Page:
Dance of Rebellious Angels

A boy in tattered pajamas laughed. His laughter woke him. He threw off his bedclothes and the memory of his parents, and stepped, naked, bristling with anticipated mischief, into a forest where he met other children, from families rich and poor, who’d done the same.

They sought the fire of forest animals’ eyes. Tiger rhinoceros gazelle chimpanzee. Wandered on all fours licking dirt off each other’s bodies. Pine needles and banana leaves burnished their sides, tingling their skin. They danced by moonlight and stars glistening in their eyes, held hands, pressed warm flesh to warm flesh, until a single shout of tenderness and delight filled the woods with adolescent rage.

He lay with his friends, stroking hair, running the sole of his hoof down the ridge of a woman-child’s spine. She shuddered, squeezing taut flesh between his furry legs. He swung her around, grabbed a pomegranate from a branch. They devoured palm fronds, pine needles, banana leaves and green things everywhere.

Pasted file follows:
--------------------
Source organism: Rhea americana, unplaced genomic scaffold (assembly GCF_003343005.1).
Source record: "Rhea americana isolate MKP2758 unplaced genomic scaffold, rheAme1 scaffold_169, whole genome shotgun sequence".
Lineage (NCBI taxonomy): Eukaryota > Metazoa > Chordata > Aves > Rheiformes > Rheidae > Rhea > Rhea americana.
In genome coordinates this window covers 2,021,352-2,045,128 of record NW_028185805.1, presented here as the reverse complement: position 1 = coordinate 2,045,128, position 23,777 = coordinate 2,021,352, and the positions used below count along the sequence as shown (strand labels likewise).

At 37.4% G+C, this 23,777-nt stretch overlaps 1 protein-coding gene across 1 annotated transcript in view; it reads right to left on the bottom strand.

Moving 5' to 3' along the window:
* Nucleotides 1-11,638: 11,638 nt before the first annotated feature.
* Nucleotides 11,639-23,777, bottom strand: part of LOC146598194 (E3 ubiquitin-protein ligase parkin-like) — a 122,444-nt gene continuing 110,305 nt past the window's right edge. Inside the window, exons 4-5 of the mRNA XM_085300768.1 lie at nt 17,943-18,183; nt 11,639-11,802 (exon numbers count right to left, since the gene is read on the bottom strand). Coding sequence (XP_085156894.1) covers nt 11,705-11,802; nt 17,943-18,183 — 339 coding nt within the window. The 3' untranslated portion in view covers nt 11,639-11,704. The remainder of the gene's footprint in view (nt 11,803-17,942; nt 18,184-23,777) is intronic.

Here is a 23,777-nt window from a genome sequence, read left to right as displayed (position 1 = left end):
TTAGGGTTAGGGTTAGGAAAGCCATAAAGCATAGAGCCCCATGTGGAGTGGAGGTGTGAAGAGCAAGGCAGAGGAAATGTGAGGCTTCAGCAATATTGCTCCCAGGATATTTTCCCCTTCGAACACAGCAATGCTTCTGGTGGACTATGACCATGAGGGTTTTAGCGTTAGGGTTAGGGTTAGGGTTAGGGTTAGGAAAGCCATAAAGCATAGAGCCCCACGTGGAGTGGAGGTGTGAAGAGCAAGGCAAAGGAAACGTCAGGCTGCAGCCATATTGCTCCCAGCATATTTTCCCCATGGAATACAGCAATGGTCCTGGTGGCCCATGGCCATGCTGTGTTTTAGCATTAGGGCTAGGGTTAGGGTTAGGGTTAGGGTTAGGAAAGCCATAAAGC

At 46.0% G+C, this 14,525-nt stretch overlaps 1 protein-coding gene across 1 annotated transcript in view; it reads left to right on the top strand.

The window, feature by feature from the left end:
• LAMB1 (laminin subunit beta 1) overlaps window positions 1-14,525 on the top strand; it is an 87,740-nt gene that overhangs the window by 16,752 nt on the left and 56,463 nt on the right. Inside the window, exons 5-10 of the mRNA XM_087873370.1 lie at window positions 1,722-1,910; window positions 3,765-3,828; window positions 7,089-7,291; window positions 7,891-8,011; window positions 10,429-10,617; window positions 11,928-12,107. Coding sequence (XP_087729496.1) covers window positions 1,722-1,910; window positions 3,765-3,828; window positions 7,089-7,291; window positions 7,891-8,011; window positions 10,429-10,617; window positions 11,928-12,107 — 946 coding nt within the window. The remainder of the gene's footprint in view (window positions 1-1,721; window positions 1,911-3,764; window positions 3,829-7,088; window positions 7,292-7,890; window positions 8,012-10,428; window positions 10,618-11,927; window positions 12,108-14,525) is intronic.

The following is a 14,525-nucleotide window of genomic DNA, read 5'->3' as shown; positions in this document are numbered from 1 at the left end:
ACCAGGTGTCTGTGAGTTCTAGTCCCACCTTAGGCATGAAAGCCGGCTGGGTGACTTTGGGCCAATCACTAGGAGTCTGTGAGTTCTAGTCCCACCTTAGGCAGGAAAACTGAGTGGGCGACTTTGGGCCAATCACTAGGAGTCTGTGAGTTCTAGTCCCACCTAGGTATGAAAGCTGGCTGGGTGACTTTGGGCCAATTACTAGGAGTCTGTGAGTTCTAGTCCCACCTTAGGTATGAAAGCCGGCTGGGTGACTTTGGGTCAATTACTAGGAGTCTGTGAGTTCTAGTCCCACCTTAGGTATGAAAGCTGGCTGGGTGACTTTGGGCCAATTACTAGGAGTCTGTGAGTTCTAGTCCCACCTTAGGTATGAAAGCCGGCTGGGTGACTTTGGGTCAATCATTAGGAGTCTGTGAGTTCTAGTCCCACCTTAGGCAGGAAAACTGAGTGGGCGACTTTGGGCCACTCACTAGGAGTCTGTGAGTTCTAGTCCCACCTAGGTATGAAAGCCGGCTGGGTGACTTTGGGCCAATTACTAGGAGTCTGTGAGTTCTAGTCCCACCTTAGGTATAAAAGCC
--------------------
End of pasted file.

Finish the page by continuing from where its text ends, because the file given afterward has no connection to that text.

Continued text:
Into the forest a dark river runs. Its water becomes mist that strokes the land and flows with sweat. Male and female, growing older, ingest each other. Men ride tigers, long hair sweeping low boughs. Women frolic with gibbons, wind bathing their naked breasts. Muscles harden, hands stroke electrified pores. Pores sweating, breathing electric sex, the forest’s angels tear at shoulders, smooth buttocks . . . chests . . . bellies. Some tongue the concavity of a navel, some lap up the musky scent of thights. They patter on leather-soled feet over starshine and excitement of waning nights. They rise with the mist to treetops, taking no notice of earthbound animals with outstretched paws.

Watering a blue-gold horizon, these illuminated beings ride themselves beyond fantasy to the breast of an unpainted dream.

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